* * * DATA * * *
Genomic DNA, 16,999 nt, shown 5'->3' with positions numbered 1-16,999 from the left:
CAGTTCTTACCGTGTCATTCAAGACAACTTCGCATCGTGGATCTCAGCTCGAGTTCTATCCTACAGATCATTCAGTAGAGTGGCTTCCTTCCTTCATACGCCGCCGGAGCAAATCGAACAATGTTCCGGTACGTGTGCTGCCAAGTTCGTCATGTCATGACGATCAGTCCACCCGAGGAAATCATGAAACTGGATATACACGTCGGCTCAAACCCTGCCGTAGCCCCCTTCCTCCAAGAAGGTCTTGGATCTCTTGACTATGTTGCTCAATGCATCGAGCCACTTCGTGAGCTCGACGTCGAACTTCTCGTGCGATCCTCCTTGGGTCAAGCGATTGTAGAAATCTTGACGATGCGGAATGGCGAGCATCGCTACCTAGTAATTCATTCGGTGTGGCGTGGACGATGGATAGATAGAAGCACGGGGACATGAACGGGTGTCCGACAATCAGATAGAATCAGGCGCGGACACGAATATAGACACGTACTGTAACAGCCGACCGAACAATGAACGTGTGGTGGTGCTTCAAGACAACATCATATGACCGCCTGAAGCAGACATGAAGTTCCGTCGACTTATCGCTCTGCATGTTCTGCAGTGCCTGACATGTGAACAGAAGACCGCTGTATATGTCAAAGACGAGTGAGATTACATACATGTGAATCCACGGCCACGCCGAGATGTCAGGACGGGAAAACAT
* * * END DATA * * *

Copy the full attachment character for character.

Genomic DNA, 16,999 nt, shown 5'->3' with positions numbered 1-16,999 from the left:
CAGTTCTTACCGTGTCATTCAAGACAACTTCGCATCGTGGATCTCAGCTCGAGTTCTATCCTACAGATCATTCAGTAGAGTGGCTTCCTTCCTTCATACGCCGCCGGAGCAAATCGAACAATGTTCCGGTACGTGTGCTGCCAAGTTCGTCATGTCATGACGATCAGTCCACCCGAGGAAATCATGAAACTGGATATACACGTCGGCTCAAACCCTGCCGTAGCCCCCTTCCTCCAAGAAGGTCTTGGATCTCTTGACTATGTTGCTCAATGCATCGAGCCACTTCGTGAGCTCGACGTCGAACTTCTCGTGCGATCCTCCTTGGGTCAAGCGATTGTAGAAATCTTGACGATGCGGAATGGCGAGCATCGCTACCTAGTAATTCATTCGGTGTGGCGTGGACGATGGATAGATAGAAGCACGGGGACATGAACGGGTGTCCGACAATCAGATAGAATCAGGCGCGGACACGAATATAGACACGTACTGTAACAGCCGACCGAACAATGAACGTGTGGTGGTGCTTCAAGACAACATCATATGACCGCCTGAAGCAGACATGAAGTTCCGTCGACTTATCGCTCTGCATGTTCTGCAGTGCCTGACATGTGAACAGAAGACCGCTGTATATGTCAAAGACGAGTGAGATTACATACATGTGAATCCACGGCCACGCCGAGATGTCAGGACGGGAAAACAT